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Shia LaBeouf Loves Plagiarism, Irony

Photo of Sam Adams By Sam Adams | Criticwire December 17, 2013 at 9:55AM

LaBoeuf apologized for lifting much of his short film about an online film critic from a Daniel Clowes comic.
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LaBoeuf

So, this happened:

LeBoeuf

And then this happened:

And this happened:

And this happened:

And then this happened:

And, finally, this:

And, okay, this happened, too.


First, and most obviously, it's somewhat embarrassing to have been taken in by LaBeouf's flabbergasting act of appropriation. Even after a colleague hipped me to the fact that LeBeouf's HowardCantour.com was largely taken from a Daniel Clowes strip, I assumed it must have been done with Clowes' permission: Although the short, which can still be seen at BuzzFeed although LaBeouf has removed all links to it, is called "A Film by Shia LaBeouf," it has no writing and directing credits, so it seemed possible those had just been omitted. But it turns out that neither Clowes nor his publisher, Fantagraphics Books -- who, incidentally, recently completed a Kickstarter campaign to cover a financial shortfall caused by the death of their co-founder -- had ever heard of HowardCantour.com until yesterday.

What LaBeouf did was wrong, and so blatant it's hard to imagine he thought no one would notice -- if, indeed, he did think that. Adapting a secondary text is a common film-school exercise, and given that it's unlikely LaBeouf ever made, or will make, a dime off the film, it's possible he thought clearing the rights wasn't necessary. It's also possible he thought he could away with copying a strip from one of the world's better-known cartoonists, or that, even though he's a self-proclaimed Daniel Clowes fan, he's also an entitled movie-star millennial who thinks other people's work is free for the taking. This Vulture report from Cannes describes LaBeouf as "fucking terrified" before the short's world premiere. I wonder why?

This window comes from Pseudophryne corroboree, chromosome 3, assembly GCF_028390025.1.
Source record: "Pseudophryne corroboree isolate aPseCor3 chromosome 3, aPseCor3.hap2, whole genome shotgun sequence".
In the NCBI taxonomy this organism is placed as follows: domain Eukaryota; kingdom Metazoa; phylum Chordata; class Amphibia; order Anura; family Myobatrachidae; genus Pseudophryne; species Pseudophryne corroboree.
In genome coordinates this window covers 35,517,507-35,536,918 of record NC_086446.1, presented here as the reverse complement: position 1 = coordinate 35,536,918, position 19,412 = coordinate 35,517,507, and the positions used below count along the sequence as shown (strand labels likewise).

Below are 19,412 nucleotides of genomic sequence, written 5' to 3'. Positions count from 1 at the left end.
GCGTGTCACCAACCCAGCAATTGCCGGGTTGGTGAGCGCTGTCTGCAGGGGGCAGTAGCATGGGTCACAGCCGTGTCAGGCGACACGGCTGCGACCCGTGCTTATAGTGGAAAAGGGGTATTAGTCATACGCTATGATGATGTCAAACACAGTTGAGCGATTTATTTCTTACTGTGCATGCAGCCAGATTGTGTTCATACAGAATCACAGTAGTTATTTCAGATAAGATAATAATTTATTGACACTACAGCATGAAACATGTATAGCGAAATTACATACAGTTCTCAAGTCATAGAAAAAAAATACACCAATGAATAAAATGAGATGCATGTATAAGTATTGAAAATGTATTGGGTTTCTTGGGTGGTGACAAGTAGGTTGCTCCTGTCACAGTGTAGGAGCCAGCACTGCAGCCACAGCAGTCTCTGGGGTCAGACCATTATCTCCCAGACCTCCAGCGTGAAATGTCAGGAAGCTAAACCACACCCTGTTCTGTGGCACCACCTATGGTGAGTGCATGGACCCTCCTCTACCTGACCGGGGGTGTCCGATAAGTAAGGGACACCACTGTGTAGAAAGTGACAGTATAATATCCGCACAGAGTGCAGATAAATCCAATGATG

Its bastard origins don't forcibly alter HowardCantour.com itself, although the fact that LaBeouf was copying a source he doesn't fully understand helps explain the somewhat confused nature of the short. LaBeouf did alter and add to Clowes original, in some cases updating or dumbing down cultural reference points: Titanic becomes AmistadContempt becomes Shakespeare in Love. But as my colleague Bilge Ebiri pointed out, any quasi-reputable critic who did what LaBeouf did would be swiftly drummed out of the business. Perhaps in addition to studying up on copyright law, Shia LaBeouf should spend some time pondering the meaning of irony.

This article is related to: From the Wire


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